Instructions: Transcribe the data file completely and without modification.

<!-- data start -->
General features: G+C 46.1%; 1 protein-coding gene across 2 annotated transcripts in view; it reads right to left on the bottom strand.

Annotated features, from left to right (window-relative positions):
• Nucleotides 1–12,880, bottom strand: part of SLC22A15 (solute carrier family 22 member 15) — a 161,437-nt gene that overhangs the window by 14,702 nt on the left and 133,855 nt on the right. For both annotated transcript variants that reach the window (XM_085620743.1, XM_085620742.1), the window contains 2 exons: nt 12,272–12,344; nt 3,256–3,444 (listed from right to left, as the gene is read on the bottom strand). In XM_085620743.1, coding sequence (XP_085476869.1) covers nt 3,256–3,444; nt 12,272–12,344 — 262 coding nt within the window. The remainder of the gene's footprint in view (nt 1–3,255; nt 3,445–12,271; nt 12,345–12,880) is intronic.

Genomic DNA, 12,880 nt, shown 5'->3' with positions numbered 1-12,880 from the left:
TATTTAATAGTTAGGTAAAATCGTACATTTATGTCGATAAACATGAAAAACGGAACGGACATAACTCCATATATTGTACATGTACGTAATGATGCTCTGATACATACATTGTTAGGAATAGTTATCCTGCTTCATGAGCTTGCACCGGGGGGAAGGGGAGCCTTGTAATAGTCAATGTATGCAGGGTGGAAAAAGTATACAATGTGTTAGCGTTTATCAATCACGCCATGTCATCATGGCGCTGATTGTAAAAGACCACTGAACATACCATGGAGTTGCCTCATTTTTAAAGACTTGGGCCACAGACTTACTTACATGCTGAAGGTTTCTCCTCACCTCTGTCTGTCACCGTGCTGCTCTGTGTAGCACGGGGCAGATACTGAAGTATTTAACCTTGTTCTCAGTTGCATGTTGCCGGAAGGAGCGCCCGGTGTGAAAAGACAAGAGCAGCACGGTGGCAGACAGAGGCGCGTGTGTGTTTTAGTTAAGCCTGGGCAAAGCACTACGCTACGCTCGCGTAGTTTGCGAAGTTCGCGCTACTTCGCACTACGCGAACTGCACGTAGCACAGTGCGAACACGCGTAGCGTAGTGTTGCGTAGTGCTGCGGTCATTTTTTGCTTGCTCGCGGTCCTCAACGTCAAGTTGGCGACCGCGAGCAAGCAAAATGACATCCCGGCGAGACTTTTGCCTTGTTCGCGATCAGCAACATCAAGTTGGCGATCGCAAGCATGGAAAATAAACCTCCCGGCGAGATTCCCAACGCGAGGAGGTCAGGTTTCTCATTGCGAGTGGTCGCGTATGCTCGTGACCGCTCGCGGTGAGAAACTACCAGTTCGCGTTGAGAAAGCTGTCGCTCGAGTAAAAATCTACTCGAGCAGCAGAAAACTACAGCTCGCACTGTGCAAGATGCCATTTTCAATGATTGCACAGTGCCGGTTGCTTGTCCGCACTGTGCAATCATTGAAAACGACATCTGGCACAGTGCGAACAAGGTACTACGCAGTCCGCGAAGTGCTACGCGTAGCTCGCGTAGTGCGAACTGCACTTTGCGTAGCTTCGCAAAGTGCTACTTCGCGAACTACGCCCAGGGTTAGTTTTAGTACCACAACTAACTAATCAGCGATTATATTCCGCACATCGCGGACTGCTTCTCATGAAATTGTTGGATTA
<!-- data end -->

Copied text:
General features: G+C 46.1%; 1 protein-coding gene across 2 annotated transcripts in view; it reads right to left on the bottom strand.

Annotated features, from left to right (window-relative positions):
• Nucleotides 1–12,880, bottom strand: part of SLC22A15 (solute carrier family 22 member 15) — a 161,437-nt gene that overhangs the window by 14,702 nt on the left and 133,855 nt on the right. For both annotated transcript variants that reach the window (XM_085620743.1, XM_085620742.1), the window contains 2 exons: nt 12,272–12,344; nt 3,256–3,444 (listed from right to left, as the gene is read on the bottom strand). In XM_085620743.1, coding sequence (XP_085476869.1) covers nt 3,256–3,444; nt 12,272–12,344 — 262 coding nt within the window. The remainder of the gene's footprint in view (nt 1–3,255; nt 3,445–12,271; nt 12,345–12,880) is intronic.

Genomic DNA, 12,880 nt, shown 5'->3' with positions numbered 1-12,880 from the left:
TATTTAATAGTTAGGTAAAATCGTACATTTATGTCGATAAACATGAAAAACGGAACGGACATAACTCCATATATTGTACATGTACGTAATGATGCTCTGATACATACATTGTTAGGAATAGTTATCCTGCTTCATGAGCTTGCACCGGGGGGAAGGGGAGCCTTGTAATAGTCAATGTATGCAGGGTGGAAAAAGTATACAATGTGTTAGCGTTTATCAATCACGCCATGTCATCATGGCGCTGATTGTAAAAGACCACTGAACATACCATGGAGTTGCCTCATTTTTAAAGACTTGGGCCACAGACTTACTTACATGCTGAAGGTTTCTCCTCACCTCTGTCTGTCACCGTGCTGCTCTGTGTAGCACGGGGCAGATACTGAAGTATTTAACCTTGTTCTCAGTTGCATGTTGCCGGAAGGAGCGCCCGGTGTGAAAAGACAAGAGCAGCACGGTGGCAGACAGAGGCGCGTGTGTGTTTTAGTTAAGCCTGGGCAAAGCACTACGCTACGCTCGCGTAGTTTGCGAAGTTCGCGCTACTTCGCACTACGCGAACTGCACGTAGCACAGTGCGAACACGCGTAGCGTAGTGTTGCGTAGTGCTGCGGTCATTTTTTGCTTGCTCGCGGTCCTCAACGTCAAGTTGGCGACCGCGAGCAAGCAAAATGACATCCCGGCGAGACTTTTGCCTTGTTCGCGATCAGCAACATCAAGTTGGCGATCGCAAGCATGGAAAATAAACCTCCCGGCGAGATTCCCAACGCGAGGAGGTCAGGTTTCTCATTGCGAGTGGTCGCGTATGCTCGTGACCGCTCGCGGTGAGAAACTACCAGTTCGCGTTGAGAAAGCTGTCGCTCGAGTAAAAATCTACTCGAGCAGCAGAAAACTACAGCTCGCACTGTGCAAGATGCCATTTTCAATGATTGCACAGTGCCGGTTGCTTGTCCGCACTGTGCAATCATTGAAAACGACATCTGGCACAGTGCGAACAAGGTACTACGCAGTCCGCGAAGTGCTACGCGTAGCTCGCGTAGTGCGAACTGCACTTTGCGTAGCTTCGCAAAGTGCTACTTCGCGAACTACGCCCAGGGTTAGTTTTAGTACCACAACTAACTAATCAGCGATTATATTCCGCACATCGCGGACTGCTTCTCATGAAATTGTTGGATTA